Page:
- meadows's syndrome,
- meal moth
Origin of meager
Examples from the Web for meagerly
No association is so humdrum that it cannot be quickened into life, no matter how long it has been meagerly taking its course.
In too many instances, the sublimity of genius was meagerly illustrated by these aspirants for notoriety.The American Gentleman's Guide to Politeness and Fashion|Henry Lunettes
It was a tiny room, whitewashed; meagerly and nondescriptly furnished.Out of the Air|Inez Haynes Irwin
They were all children, meagerly clothed, badly nourished, ill developed.And Thus He Came|Cyrus Townsend Brady
In France, indeed, if one did not do a great many things before breakfast, the work of life would be but meagerly performed.The Galaxy|Various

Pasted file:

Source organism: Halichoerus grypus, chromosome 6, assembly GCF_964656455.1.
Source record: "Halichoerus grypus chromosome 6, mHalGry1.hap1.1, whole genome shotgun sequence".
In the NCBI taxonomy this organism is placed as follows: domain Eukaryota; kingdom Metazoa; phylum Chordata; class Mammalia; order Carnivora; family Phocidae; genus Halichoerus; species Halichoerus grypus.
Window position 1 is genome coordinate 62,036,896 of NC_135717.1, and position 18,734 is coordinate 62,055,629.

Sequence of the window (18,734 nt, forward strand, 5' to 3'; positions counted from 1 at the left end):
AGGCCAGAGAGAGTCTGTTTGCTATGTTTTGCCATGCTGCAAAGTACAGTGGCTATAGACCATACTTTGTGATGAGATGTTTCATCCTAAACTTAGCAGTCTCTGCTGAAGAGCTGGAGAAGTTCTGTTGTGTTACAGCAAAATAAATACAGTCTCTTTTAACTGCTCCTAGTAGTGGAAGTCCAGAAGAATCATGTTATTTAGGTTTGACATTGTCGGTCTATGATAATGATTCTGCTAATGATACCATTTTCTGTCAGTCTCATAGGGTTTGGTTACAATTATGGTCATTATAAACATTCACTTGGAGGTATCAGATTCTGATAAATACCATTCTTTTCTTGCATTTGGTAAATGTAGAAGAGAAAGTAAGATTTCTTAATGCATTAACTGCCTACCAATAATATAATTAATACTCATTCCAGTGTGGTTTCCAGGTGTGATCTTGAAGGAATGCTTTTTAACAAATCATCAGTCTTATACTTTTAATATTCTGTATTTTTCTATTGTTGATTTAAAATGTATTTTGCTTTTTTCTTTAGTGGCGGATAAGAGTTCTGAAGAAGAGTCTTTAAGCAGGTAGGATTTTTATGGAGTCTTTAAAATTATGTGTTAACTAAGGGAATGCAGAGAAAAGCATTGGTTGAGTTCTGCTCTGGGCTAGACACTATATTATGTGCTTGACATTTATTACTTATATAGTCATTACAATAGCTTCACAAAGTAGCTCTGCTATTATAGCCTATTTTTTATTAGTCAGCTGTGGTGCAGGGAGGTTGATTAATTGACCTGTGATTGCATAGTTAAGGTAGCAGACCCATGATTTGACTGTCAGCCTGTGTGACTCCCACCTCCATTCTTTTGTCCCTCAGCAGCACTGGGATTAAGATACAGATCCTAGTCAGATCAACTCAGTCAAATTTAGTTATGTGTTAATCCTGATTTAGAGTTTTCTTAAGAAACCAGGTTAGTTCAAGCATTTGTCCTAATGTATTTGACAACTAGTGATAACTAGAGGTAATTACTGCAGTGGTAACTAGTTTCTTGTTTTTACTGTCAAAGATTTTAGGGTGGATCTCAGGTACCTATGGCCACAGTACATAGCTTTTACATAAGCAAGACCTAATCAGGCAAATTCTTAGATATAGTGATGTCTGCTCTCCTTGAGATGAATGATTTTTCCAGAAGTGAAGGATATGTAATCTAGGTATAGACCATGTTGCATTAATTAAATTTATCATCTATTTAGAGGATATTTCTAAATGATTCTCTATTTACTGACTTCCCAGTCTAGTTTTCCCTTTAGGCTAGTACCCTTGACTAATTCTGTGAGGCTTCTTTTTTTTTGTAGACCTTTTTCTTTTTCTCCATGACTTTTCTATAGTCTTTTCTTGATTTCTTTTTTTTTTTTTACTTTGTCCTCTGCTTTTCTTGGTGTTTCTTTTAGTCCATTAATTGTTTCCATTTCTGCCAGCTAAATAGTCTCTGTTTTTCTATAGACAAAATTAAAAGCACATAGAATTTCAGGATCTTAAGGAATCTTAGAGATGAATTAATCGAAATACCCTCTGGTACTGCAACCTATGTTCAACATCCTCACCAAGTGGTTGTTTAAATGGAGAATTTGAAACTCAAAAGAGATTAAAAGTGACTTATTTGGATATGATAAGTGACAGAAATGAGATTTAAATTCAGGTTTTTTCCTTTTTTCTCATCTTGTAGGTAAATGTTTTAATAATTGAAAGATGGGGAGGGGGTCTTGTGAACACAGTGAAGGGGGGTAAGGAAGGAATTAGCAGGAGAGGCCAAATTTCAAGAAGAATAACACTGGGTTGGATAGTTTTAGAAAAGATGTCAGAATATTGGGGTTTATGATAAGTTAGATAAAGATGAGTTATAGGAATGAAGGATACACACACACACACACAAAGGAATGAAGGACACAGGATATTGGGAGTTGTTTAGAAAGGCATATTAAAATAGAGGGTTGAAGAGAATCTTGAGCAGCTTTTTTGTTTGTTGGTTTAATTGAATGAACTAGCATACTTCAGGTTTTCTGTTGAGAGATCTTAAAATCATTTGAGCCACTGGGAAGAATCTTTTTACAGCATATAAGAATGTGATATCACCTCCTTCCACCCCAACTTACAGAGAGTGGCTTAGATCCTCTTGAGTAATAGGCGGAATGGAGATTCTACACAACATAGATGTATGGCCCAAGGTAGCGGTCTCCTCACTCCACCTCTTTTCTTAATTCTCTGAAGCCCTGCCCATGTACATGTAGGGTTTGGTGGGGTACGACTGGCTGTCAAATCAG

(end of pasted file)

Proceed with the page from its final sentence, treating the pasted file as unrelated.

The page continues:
late 14c. (late 12c. as a surname), "lean, thin, emaciated" (of persons or animals), from Old French megre, maigre "thin" (12c.), from Latin macrum (nominative macer) "lean, thin" (source of Spanish, Portuguese, and Italian magro), from PIE *makro- (see macro-). Of material things (land, food, etc.) from early 15c. Cognate Germanic words (Old Norse magr "thin," Old High German magar, German mager, Middle Dutch magher, Dutch mager, Old English mæger) come directly from the PIE root via Proto-Germanic *magras and are not from Latin.